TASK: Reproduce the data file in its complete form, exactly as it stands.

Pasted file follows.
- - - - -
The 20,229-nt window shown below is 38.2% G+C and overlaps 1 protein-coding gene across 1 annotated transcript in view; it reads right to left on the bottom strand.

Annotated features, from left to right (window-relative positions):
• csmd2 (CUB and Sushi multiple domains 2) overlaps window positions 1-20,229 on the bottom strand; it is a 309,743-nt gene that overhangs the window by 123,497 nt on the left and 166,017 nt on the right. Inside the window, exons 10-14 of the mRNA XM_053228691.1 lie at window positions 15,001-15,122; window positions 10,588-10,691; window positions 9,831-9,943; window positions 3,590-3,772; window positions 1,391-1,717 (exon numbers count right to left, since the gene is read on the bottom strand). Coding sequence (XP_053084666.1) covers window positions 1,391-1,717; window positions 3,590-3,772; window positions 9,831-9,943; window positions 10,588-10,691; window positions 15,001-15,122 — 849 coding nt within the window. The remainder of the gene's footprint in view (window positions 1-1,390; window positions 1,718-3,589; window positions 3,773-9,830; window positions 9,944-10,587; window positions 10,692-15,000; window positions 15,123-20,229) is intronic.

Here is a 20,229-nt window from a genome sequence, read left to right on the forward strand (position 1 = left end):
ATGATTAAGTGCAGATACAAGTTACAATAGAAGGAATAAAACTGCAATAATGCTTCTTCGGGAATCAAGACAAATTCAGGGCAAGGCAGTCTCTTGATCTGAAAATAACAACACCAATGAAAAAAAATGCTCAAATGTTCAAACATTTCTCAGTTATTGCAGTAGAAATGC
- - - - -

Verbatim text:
The 20,229-nt window shown below is 38.2% G+C and overlaps 1 protein-coding gene across 1 annotated transcript in view; it reads right to left on the bottom strand.

Annotated features, from left to right (window-relative positions):
• csmd2 (CUB and Sushi multiple domains 2) overlaps window positions 1-20,229 on the bottom strand; it is a 309,743-nt gene that overhangs the window by 123,497 nt on the left and 166,017 nt on the right. Inside the window, exons 10-14 of the mRNA XM_053228691.1 lie at window positions 15,001-15,122; window positions 10,588-10,691; window positions 9,831-9,943; window positions 3,590-3,772; window positions 1,391-1,717 (exon numbers count right to left, since the gene is read on the bottom strand). Coding sequence (XP_053084666.1) covers window positions 1,391-1,717; window positions 3,590-3,772; window positions 9,831-9,943; window positions 10,588-10,691; window positions 15,001-15,122 — 849 coding nt within the window. The remainder of the gene's footprint in view (window positions 1-1,390; window positions 1,718-3,589; window positions 3,773-9,830; window positions 9,944-10,587; window positions 10,692-15,000; window positions 15,123-20,229) is intronic.

Here is a 20,229-nt window from a genome sequence, read left to right on the forward strand (position 1 = left end):
ATGATTAAGTGCAGATACAAGTTACAATAGAAGGAATAAAACTGCAATAATGCTTCTTCGGGAATCAAGACAAATTCAGGGCAAGGCAGTCTCTTGATCTGAAAATAACAACACCAATGAAAAAAAATGCTCAAATGTTCAAACATTTCTCAGTTATTGCAGTAGAAATGC